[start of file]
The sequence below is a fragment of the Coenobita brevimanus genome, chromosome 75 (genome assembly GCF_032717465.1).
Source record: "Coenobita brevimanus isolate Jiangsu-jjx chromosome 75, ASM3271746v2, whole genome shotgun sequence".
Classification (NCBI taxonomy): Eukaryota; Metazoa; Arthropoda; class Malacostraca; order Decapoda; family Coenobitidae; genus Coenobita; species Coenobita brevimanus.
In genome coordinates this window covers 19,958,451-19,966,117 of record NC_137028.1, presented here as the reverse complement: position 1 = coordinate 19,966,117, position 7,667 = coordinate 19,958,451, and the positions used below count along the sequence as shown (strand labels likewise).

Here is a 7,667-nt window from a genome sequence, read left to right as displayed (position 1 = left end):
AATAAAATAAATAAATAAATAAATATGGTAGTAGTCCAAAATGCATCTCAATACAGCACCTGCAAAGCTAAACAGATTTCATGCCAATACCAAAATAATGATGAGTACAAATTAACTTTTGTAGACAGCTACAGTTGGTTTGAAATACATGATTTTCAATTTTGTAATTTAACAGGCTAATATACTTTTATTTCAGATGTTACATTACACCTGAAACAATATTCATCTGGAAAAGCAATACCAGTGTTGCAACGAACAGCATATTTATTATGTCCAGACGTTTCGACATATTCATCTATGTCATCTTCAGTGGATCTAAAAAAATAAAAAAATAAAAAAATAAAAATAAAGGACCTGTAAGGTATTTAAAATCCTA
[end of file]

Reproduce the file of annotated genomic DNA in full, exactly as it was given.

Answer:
The sequence below is a fragment of the Coenobita brevimanus genome, chromosome 75 (genome assembly GCF_032717465.1).
Source record: "Coenobita brevimanus isolate Jiangsu-jjx chromosome 75, ASM3271746v2, whole genome shotgun sequence".
Classification (NCBI taxonomy): Eukaryota; Metazoa; Arthropoda; class Malacostraca; order Decapoda; family Coenobitidae; genus Coenobita; species Coenobita brevimanus.
In genome coordinates this window covers 19,958,451-19,966,117 of record NC_137028.1, presented here as the reverse complement: position 1 = coordinate 19,966,117, position 7,667 = coordinate 19,958,451, and the positions used below count along the sequence as shown (strand labels likewise).

Here is a 7,667-nt window from a genome sequence, read left to right as displayed (position 1 = left end):
AATAAAATAAATAAATAAATAAATATGGTAGTAGTCCAAAATGCATCTCAATACAGCACCTGCAAAGCTAAACAGATTTCATGCCAATACCAAAATAATGATGAGTACAAATTAACTTTTGTAGACAGCTACAGTTGGTTTGAAATACATGATTTTCAATTTTGTAATTTAACAGGCTAATATACTTTTATTTCAGATGTTACATTACACCTGAAACAATATTCATCTGGAAAAGCAATACCAGTGTTGCAACGAACAGCATATTTATTATGTCCAGACGTTTCGACATATTCATCTATGTCATCTTCAGTGGATCTAAAAAAATAAAAAAATAAAAAAATAAAAATAAAGGACCTGTAAGGTATTTAAAATCCTA